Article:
Introduced species: Poison hemlock (Conium maculatum)
Characteristics: The carrot family (Apiaceae) is perhaps the most wildly bifurcated plant family in terms of human use, with most of its members being either yummy (carrots, parsnips, parsley, cilantro, etc.) or deadly toxic (e.g., giant hogweed, water hemlock, angelica). This months’ weed falls decisively in the latter category, as the name implies; this is the plant that was famously used to execute Socrates. Poison hemlock–not to be confused with hemlocks (the evergreen trees, which are completely unrelated; a pox on common names!)–is a tall, hairless biennial, producing lacy-looking basal leaves(roughly triangular in shape) in its first year, followed in year two by a flower stalk up to 2.5 m (8 ft) tall. The flowers are small, white, 5-petaled, and appear in diffuse clusters; the stalk on which they appear is hollow, generally covered with purple spots or blotches (hence “maculatum;” immaculate it is not!). All parts of the plant, from the long, white taproot to the gray-brown seed capsules, are poisonous if ingested; inhalation and skin contact can also produce toxic effects.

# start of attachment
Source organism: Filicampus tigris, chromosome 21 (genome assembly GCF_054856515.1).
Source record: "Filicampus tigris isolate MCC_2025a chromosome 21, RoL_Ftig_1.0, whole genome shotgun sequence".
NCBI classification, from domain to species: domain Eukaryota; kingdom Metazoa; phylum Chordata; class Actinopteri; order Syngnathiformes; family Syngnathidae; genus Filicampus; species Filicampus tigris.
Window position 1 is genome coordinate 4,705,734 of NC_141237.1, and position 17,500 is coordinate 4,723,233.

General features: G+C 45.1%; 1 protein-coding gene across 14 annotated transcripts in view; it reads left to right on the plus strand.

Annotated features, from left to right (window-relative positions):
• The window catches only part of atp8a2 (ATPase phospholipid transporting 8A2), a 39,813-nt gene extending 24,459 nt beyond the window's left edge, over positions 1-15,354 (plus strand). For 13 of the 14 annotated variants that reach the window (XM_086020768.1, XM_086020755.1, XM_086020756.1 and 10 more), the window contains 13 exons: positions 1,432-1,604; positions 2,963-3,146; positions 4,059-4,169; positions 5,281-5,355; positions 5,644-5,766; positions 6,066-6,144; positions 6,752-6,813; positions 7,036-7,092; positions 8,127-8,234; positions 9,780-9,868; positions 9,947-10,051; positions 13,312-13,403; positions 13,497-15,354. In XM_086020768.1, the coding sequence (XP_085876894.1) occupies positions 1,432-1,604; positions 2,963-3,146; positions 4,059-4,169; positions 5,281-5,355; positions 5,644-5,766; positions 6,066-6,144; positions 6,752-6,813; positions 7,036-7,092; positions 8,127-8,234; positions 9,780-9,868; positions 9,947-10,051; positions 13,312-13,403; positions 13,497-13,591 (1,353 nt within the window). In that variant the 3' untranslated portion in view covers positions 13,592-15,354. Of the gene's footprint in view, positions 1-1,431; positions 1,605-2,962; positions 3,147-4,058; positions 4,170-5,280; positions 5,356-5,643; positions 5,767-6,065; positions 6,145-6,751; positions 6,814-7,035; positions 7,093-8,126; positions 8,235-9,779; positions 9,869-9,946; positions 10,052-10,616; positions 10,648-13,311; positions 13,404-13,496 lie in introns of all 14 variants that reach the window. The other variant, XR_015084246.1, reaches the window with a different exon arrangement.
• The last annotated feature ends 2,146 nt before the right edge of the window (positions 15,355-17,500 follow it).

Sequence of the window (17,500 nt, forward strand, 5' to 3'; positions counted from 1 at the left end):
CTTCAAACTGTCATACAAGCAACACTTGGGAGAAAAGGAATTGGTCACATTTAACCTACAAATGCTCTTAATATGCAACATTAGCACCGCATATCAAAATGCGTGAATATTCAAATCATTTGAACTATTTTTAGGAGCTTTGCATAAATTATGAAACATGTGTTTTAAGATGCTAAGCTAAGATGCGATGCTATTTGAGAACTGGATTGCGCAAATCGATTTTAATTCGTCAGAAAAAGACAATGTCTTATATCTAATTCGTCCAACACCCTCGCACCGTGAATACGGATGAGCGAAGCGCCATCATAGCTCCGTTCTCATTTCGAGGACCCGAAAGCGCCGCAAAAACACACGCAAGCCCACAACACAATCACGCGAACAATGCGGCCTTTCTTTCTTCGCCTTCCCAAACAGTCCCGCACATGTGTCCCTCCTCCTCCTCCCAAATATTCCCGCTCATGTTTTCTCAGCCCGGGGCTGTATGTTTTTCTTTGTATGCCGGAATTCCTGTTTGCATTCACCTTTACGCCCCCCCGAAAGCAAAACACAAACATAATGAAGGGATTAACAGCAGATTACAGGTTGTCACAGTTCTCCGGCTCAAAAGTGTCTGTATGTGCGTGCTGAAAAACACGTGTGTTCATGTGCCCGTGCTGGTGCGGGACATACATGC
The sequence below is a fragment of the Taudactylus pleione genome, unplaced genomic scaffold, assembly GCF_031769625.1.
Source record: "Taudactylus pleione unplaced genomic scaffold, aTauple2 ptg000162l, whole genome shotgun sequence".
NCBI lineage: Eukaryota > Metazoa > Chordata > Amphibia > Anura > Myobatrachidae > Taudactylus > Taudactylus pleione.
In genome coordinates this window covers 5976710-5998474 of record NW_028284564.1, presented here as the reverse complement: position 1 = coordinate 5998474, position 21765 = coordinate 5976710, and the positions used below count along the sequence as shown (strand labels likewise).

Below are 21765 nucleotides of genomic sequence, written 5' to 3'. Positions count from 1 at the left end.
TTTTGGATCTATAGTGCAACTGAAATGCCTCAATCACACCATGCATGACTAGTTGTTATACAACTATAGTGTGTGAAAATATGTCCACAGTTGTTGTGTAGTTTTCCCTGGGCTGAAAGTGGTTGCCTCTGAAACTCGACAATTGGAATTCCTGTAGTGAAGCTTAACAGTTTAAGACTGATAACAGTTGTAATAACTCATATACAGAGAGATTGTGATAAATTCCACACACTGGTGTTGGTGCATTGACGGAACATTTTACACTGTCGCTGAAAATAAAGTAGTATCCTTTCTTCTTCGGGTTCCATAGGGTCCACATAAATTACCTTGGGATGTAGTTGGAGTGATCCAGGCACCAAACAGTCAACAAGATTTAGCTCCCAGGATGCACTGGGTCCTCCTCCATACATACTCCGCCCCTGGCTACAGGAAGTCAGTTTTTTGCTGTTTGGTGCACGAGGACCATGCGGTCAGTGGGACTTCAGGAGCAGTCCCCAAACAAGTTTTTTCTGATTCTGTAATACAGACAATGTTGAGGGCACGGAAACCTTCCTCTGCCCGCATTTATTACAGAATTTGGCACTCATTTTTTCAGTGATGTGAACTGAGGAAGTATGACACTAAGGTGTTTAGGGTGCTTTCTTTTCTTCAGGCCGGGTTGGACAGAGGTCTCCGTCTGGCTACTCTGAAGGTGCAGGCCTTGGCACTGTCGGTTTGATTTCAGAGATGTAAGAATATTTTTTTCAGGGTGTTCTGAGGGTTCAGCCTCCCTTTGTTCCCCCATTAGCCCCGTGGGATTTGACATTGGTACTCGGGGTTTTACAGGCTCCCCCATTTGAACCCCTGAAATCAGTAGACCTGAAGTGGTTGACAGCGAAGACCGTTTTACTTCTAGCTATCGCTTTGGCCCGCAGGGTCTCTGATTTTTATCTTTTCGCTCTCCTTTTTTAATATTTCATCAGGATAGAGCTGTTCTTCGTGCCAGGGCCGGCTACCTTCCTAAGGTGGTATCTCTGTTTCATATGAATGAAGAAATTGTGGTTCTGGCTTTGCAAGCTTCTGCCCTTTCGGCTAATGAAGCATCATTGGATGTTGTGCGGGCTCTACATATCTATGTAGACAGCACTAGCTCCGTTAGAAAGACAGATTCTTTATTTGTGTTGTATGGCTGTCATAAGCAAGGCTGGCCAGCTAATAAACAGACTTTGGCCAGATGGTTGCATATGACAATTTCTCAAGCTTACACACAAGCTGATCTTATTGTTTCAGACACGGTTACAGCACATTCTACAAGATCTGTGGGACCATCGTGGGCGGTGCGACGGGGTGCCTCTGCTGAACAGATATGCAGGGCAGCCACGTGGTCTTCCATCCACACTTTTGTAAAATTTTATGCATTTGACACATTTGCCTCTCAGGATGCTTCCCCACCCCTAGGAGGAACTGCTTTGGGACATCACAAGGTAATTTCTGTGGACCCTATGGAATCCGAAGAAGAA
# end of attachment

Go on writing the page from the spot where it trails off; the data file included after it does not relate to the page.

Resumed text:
Spread: Poison hemlock spreads primarily by seed. Originally introduced as an ornamental from Europe and the Mediterranean region, it has spread readily in many parts of the world due to its prolific seed production and tolerance of a wide range of growing conditions (ranging from gravelly roadsides and vacant lots to dry grasslands to moist streamside habitats).
Control: Small infestations can be dug up by hand; this is best done in spring, when the soil is moist and the seeds have not yet formed. Be sure to wear gloves and other protective gear, so the sap can’t get on your skin.
Native replacement: Yarrow (Achillea millefolium) is a white-flowered perennial, growing to roughly 60 cm (2 ft), that tolerates a wide range of conditions, with feathery leaves and a similar bloom time to that of poison hemlock. It is a great favorite of bees and other pollinators.